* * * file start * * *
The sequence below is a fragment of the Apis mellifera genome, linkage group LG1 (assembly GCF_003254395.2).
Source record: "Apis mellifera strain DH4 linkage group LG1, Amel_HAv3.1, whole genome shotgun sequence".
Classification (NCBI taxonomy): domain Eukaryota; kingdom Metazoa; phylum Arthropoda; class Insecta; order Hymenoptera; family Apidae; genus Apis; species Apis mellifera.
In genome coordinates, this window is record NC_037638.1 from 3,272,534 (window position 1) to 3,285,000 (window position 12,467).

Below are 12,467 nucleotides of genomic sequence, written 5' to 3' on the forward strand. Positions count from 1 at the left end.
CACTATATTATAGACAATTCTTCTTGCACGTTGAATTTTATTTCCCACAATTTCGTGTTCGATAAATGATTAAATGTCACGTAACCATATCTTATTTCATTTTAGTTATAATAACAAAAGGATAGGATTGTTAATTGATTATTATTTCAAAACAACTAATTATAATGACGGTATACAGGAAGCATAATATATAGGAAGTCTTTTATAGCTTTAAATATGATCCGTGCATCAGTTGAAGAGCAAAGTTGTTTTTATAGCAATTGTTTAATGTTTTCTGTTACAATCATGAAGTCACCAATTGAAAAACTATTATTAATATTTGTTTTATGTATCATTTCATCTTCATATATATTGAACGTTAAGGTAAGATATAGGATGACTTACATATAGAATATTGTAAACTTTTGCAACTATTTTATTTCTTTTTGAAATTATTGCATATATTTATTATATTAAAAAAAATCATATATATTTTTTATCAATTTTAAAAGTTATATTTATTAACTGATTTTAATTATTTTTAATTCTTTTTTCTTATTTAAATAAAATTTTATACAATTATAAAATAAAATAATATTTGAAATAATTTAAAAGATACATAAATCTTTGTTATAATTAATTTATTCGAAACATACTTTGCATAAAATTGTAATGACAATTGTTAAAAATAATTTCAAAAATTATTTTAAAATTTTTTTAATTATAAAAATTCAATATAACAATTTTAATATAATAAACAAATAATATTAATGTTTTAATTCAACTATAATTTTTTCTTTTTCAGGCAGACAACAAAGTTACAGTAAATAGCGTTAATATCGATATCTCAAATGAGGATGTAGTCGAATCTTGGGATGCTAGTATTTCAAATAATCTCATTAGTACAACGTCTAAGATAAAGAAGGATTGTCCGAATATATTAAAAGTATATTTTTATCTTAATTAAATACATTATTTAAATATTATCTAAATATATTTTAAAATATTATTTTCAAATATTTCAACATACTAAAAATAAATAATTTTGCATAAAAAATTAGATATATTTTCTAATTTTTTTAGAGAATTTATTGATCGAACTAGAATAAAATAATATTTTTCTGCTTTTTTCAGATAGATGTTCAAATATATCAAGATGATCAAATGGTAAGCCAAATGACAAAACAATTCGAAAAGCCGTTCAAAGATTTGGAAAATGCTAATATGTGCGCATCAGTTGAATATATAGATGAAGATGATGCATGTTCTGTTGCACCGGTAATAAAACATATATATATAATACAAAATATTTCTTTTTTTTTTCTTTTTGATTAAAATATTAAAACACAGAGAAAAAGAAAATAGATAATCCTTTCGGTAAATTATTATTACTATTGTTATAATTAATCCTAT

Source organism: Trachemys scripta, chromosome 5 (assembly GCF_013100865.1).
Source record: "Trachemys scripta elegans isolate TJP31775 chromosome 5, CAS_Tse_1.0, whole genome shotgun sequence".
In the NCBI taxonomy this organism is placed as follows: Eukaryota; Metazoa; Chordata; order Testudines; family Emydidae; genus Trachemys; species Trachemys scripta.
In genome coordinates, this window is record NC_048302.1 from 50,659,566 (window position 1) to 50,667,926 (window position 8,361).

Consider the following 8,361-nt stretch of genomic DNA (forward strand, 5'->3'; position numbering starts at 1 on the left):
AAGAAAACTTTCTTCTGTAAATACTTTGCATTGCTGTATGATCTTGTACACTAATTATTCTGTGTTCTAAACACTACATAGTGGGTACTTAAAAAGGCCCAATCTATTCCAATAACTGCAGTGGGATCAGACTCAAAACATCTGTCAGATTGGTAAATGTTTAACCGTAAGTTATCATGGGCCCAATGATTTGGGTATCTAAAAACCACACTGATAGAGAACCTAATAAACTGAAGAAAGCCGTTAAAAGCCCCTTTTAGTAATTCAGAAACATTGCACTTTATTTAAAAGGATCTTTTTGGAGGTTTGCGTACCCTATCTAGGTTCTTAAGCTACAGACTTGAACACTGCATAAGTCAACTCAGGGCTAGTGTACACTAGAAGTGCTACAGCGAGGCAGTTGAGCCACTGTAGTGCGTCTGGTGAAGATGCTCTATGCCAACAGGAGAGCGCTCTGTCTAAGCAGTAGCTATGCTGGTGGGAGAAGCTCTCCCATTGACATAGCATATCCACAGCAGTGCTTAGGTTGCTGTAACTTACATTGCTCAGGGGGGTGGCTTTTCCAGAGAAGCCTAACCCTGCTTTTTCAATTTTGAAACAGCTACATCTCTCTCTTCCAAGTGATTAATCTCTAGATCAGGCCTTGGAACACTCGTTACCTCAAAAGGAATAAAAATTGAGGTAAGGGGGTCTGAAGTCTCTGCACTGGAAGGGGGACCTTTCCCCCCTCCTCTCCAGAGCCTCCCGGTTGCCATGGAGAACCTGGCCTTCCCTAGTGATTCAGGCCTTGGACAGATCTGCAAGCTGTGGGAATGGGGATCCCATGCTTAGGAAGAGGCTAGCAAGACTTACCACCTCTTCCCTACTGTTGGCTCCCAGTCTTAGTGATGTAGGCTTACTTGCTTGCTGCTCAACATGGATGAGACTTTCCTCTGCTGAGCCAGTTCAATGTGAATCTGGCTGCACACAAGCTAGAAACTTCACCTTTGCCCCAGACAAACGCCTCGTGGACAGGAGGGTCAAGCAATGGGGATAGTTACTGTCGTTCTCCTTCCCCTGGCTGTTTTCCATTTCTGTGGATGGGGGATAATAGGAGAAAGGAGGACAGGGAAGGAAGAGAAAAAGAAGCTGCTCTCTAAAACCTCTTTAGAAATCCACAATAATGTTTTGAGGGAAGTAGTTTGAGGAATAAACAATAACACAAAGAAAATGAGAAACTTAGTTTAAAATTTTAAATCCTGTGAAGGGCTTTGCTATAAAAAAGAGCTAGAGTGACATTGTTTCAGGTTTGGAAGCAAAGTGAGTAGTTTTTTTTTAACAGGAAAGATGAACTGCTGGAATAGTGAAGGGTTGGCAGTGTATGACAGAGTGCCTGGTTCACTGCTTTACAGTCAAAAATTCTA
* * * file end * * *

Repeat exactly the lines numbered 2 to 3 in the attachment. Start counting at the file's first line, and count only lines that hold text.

Source record: "Apis mellifera strain DH4 linkage group LG1, Amel_HAv3.1, whole genome shotgun sequence".
Classification (NCBI taxonomy): domain Eukaryota; kingdom Metazoa; phylum Arthropoda; class Insecta; order Hymenoptera; family Apidae; genus Apis; species Apis mellifera.